Many UK newspaper editorials and comment pieces respond to the escalating energy crunch, with the editorial in Saturday’s edition of the Times saying gas prices have risen 70% since August “and this is pushing up electricity prices too”. The editorial criticises the energy bill price cap introduced by former Conservative prime minister Theresa May, saying: “The cap has ensured that many smaller suppliers have had to close because they cannot pass on cost increases fast enough…The result is a less competitive market. What’s more, the cap is a blunt instrument when energy suppliers need to be encouraged to invest in renewables and clean energy to achieve the net-zero target.” The piece continues: “Nor should this crisis be used as an excuse to weaken the drive towards to net-zero. The crisis should instead be a spur to step up investment in the transition to clean energy and reduce the dependence on gas, limiting the scope for future Russian blackmail. An immediate priority should be to accelerate plans for new nuclear power stations, which need to be part of the future energy mix and whose economics suddenly looks less daunting.” An editorial in Saturday’s Daily Mail (not online) is titled: “Go green – but make sure the lights stay on.” It says: “The truth is, the transition to green energies such as wind and solar will need substantial backup from traditional sources for the foreseeable future.”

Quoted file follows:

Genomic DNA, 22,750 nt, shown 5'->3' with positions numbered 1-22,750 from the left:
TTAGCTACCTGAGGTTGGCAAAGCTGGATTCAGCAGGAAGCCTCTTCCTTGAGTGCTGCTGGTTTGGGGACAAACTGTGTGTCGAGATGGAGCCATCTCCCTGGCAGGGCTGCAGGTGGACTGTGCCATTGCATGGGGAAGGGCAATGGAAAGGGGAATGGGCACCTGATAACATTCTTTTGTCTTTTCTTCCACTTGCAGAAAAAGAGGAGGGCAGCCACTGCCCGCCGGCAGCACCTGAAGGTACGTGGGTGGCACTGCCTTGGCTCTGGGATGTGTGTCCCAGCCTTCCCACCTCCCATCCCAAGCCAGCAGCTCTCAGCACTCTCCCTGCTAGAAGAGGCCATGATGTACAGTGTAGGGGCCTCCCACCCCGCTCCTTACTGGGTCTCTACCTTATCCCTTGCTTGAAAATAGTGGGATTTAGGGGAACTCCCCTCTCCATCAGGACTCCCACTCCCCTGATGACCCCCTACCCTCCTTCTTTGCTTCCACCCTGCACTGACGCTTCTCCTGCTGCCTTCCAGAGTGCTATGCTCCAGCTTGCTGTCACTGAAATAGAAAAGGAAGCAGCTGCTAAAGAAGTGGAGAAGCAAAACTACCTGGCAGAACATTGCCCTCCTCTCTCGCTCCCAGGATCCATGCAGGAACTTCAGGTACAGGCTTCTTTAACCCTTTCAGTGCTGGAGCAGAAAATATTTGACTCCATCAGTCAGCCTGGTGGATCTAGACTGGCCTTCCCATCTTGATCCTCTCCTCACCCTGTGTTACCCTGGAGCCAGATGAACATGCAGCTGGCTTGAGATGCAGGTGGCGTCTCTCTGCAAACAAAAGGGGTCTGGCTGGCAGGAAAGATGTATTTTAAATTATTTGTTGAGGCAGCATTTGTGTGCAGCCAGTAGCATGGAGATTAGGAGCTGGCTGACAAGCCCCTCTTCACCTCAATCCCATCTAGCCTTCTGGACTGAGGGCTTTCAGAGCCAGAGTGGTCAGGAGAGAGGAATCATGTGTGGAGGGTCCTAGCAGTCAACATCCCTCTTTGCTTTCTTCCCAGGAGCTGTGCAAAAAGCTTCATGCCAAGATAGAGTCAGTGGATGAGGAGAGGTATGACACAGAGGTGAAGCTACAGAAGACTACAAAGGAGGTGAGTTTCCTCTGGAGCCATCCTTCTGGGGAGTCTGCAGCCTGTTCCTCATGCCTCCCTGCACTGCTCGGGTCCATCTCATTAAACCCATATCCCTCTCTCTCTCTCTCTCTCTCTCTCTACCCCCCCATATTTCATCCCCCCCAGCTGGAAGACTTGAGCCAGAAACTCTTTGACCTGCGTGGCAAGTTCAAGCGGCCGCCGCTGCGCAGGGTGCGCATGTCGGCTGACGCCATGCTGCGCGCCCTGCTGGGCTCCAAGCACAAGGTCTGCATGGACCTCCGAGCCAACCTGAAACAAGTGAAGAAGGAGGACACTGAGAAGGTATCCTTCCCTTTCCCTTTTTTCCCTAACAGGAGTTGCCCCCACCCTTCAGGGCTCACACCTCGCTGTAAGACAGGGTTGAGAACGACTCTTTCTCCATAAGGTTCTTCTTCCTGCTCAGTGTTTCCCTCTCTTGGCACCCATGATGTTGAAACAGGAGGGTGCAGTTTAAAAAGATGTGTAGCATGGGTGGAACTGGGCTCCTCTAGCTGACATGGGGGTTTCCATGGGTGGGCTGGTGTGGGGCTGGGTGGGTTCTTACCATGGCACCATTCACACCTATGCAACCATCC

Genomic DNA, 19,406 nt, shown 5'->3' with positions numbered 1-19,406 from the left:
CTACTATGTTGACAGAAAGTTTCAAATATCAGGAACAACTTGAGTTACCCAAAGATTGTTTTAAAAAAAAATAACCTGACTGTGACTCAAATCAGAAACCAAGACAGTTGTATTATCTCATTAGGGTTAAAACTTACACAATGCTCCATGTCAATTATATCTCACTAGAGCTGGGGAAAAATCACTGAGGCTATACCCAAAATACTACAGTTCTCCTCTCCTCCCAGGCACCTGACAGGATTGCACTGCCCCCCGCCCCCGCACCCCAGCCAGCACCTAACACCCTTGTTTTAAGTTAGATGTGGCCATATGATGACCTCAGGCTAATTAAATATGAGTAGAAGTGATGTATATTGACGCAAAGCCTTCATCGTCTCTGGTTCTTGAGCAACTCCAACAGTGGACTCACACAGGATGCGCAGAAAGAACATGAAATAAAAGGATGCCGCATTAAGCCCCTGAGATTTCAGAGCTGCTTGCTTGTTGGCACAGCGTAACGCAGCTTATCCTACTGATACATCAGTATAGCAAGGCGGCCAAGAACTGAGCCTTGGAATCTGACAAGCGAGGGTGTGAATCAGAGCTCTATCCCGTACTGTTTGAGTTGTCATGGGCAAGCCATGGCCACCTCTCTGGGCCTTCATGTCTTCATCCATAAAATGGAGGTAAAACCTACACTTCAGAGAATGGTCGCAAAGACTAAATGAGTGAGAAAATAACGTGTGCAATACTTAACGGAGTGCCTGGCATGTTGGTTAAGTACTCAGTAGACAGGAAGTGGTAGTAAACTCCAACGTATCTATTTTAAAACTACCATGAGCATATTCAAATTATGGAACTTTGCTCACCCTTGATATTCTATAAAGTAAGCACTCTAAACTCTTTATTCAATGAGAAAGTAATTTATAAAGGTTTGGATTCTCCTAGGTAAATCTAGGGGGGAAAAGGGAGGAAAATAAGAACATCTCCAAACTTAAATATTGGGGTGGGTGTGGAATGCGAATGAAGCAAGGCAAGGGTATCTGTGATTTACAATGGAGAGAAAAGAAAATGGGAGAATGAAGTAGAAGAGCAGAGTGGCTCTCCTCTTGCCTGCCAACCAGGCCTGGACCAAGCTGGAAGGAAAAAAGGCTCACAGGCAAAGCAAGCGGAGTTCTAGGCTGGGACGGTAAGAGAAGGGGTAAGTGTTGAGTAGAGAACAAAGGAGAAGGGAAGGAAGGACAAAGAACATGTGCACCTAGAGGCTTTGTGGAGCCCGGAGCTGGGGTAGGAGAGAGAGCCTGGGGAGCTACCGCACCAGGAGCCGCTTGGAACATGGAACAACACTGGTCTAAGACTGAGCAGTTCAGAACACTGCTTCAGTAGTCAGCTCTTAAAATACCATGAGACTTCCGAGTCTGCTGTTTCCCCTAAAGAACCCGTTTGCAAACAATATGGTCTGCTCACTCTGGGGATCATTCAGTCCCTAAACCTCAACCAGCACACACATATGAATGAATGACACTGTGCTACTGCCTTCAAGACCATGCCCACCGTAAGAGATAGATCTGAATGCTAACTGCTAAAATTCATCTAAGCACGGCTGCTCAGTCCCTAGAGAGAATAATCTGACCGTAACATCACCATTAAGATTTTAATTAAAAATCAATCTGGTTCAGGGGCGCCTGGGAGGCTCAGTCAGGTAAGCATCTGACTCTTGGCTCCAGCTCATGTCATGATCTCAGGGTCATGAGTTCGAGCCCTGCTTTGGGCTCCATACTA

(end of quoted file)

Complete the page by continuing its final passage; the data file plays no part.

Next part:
In the Daily Telegraph an editorial says: “An energy crunch has been building for some time and has suddenly come to a head with a rapid rise in the price of wholesale gas.” It continues: “So far the UK has eschewed exploiting its own considerable shale reserves and needs to import gas…Britain has virtually ceased coal production and its belated efforts to revive a nuclear programme are now hampered by the deep freeze into which relations with China have been plunged. The country’s future is being gambled on the success of renewables…, an approach that hinges on the vagaries of the weather.” Today’s Daily Mail carries another editorial on the energy crunch (not online), titled: “Deep roots of gas crisis.” It says: “For years, successive governments have neglected infrastructure investment in traditional forms of energy such as nuclear in favour of developing unreliable renewable energies such as wind and solar…The aim to become carbon neutral by 2050 is all well and good. But we must have sufficient back-up energy sources until that goal is achievable.” The Independent has an editorial titled: “We cannot rely on market forces to wean us off carbon-based energy.” It says: “The rise in natural gas prices is almost a parable, a real-life teachable moment for the COP26 climate summit meeting in Glasgow in 1,000 hours’ time. What more salutary backdrop for a United Nations conference on the climate emergency than a sudden rise in the price of a fossil fuel, which makes the economics of wind, solar and even nuclear power look more attractive?” The Daily Mirror has an editorial which argues in favour of market intervention, saying: “Business secretary Kwasi Kwarteng should abandon his Thatcherite ideological hostility to industrial strategy and act in the public interest. Immediately.” An editorial in the Sun on Sunday says the spike in energy prices is “deeply alarming” and says “gas prices are being driven up by global forces such as lower than expected exports from Russia and higher demand from the Far East”.